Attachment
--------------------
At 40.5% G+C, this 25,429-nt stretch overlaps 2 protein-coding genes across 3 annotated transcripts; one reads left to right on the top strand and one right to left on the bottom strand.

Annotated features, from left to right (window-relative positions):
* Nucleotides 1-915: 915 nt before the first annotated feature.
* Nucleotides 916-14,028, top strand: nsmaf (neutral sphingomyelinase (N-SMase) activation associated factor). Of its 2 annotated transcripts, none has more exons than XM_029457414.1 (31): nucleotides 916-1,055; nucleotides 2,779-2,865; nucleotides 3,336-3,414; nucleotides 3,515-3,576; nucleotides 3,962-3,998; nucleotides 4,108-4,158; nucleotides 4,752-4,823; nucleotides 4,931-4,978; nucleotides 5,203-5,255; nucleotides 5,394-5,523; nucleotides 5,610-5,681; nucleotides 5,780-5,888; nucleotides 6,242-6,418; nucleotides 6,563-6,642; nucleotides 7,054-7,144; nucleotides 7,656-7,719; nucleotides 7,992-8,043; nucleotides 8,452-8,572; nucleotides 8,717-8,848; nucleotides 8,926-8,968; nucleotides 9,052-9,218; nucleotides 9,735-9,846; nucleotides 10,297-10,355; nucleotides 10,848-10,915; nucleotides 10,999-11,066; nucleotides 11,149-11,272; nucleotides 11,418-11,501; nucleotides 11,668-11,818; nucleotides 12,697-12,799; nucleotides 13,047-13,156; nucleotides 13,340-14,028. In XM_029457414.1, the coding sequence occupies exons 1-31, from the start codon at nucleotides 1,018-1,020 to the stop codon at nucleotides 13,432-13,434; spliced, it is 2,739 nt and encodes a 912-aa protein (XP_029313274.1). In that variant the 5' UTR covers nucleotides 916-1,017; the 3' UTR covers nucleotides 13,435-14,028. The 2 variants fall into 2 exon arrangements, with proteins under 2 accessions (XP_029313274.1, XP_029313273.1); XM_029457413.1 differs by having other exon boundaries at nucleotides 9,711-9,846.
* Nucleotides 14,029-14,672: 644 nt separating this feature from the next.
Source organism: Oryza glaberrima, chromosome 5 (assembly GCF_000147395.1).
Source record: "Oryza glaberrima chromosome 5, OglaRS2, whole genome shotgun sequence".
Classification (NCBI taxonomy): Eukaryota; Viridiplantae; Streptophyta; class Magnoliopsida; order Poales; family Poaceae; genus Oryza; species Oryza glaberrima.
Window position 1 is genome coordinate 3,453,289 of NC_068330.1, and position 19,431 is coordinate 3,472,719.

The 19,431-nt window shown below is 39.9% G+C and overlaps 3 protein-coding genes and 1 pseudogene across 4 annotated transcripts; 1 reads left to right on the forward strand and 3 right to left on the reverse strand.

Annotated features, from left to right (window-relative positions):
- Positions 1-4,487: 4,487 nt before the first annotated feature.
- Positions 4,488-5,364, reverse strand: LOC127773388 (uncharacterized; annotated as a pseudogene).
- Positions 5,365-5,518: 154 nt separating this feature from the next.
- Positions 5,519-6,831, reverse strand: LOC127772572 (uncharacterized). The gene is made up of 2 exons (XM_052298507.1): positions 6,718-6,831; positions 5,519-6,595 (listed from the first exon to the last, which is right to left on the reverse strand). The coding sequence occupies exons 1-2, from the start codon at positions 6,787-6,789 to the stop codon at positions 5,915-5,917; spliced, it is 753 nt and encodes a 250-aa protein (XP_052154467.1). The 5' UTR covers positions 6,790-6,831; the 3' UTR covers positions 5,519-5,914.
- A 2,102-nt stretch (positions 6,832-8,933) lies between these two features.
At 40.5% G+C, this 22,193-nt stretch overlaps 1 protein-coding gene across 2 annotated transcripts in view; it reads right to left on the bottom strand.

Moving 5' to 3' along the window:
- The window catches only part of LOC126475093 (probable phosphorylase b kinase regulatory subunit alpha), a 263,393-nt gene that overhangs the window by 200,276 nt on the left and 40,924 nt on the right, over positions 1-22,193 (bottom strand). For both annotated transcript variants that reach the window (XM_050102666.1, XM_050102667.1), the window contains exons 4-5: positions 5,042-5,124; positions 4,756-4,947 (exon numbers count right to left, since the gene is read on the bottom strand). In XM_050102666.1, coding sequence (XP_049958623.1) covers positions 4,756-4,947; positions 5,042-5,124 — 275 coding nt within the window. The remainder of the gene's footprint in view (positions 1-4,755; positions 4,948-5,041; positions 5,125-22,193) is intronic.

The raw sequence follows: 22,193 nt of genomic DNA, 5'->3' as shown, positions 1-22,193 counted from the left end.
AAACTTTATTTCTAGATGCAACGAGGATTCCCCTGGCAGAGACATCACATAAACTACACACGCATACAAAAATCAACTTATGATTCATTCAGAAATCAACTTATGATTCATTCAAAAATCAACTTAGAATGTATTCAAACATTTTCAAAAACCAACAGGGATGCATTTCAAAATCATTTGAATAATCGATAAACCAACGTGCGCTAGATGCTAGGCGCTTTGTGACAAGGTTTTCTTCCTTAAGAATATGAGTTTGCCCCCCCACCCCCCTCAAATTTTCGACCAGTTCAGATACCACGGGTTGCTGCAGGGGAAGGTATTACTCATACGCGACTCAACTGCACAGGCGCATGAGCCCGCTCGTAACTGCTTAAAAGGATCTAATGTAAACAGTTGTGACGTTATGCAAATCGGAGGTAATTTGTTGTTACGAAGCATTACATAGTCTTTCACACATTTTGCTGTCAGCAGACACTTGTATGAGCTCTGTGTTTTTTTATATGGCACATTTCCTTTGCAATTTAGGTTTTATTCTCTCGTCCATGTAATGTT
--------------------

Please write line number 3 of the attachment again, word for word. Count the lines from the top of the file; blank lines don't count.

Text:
* Nucleotides 1-915: 915 nt before the first annotated feature.